The Wisconsin lead was gone, and the Badgers looked shell-shocked.

"This one’s tough. Especially just the way that we were rolling in the first half," Shelton said. "It’s tough right now. I can’t go back or anything. Time is going to keep moving. Let it hurt, just move on. It’s the only thing you can do."

Much like Penn State, Wisconsin wasn't supposed to make it this far. The Badgers had a seemingly impossible schedule when the season started, opening against LSU and staring down a stretch of games against Michigan State, Michigan, Ohio State, Iowa and Nebraska to open conference play. But Wisconsin survived it, losing just twice to two top-five teams in Ohio State and Michigan and only by a combined 14 points. The Badgers were hands down one of the best defenses in the country, and had they won Saturday night, we might be talking about them as a potential College Football Playoff team.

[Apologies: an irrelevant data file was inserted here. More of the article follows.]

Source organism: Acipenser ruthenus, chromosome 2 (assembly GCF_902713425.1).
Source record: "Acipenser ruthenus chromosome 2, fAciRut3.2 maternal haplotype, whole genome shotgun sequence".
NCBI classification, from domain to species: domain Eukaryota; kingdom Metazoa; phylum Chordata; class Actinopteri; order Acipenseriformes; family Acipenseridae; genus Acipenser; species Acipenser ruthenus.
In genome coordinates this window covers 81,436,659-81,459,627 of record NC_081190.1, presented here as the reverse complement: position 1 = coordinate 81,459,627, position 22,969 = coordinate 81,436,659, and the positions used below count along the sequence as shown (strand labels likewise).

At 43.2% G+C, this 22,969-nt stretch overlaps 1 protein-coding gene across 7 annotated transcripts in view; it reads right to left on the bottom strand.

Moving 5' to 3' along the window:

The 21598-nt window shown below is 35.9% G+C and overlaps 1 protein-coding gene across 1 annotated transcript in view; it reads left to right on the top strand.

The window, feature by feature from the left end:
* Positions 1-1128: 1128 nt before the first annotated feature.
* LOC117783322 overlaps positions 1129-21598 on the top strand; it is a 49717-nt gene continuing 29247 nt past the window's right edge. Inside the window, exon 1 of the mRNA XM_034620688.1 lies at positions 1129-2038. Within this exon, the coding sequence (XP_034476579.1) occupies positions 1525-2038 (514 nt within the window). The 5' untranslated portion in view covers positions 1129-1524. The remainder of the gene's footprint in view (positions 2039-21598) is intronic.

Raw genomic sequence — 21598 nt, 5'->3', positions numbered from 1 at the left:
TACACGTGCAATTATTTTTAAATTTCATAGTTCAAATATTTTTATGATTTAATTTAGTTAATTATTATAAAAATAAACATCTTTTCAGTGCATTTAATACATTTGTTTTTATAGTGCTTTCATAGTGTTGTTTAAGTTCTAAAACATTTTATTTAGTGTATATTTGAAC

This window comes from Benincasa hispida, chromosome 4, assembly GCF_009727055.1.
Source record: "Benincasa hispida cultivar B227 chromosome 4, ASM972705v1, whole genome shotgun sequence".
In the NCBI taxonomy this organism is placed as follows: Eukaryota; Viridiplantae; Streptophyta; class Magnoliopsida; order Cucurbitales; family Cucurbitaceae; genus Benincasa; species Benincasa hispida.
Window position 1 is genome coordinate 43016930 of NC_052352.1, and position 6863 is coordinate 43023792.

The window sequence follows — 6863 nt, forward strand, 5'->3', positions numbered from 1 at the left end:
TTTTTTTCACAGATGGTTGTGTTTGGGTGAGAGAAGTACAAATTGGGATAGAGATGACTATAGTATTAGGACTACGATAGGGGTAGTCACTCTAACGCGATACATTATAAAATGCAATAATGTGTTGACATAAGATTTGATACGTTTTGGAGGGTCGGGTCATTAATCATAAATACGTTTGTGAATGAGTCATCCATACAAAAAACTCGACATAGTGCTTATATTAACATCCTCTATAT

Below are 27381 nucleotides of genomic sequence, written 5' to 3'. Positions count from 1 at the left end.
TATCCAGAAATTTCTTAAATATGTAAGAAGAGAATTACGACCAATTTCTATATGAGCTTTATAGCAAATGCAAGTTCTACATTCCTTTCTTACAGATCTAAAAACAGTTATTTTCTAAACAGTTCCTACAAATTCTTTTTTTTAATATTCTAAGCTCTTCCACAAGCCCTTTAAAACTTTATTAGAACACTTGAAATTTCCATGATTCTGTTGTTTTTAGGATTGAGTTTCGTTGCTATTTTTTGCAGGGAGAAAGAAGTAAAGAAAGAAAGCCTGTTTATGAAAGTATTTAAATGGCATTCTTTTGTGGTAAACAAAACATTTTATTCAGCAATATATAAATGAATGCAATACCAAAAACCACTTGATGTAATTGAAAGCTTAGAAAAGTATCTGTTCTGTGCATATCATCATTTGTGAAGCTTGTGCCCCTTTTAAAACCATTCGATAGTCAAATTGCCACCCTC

Instead, it's all what could've been, just like in 2014.

"I think it just hurt so much because I know the work we’ve put in behind the closed doors, the weight room, all the early morning workouts. For us to come up short like this, that’s where it really stings," Shelton said. "I’m not going to say 'bump the Playoff,' but I just think we worked too hard to come up short.

"For the group behind us, let it be a lesson. They’ll be ready."

An awful lot happened after losing to Ohio State two years ago. Head coach Gary Andersen left for Oregon State, athletics director Barry Alvarez coached the team to a big win over Auburn in the Outback Bowl, and Paul Chryst returned as the team's new head coach.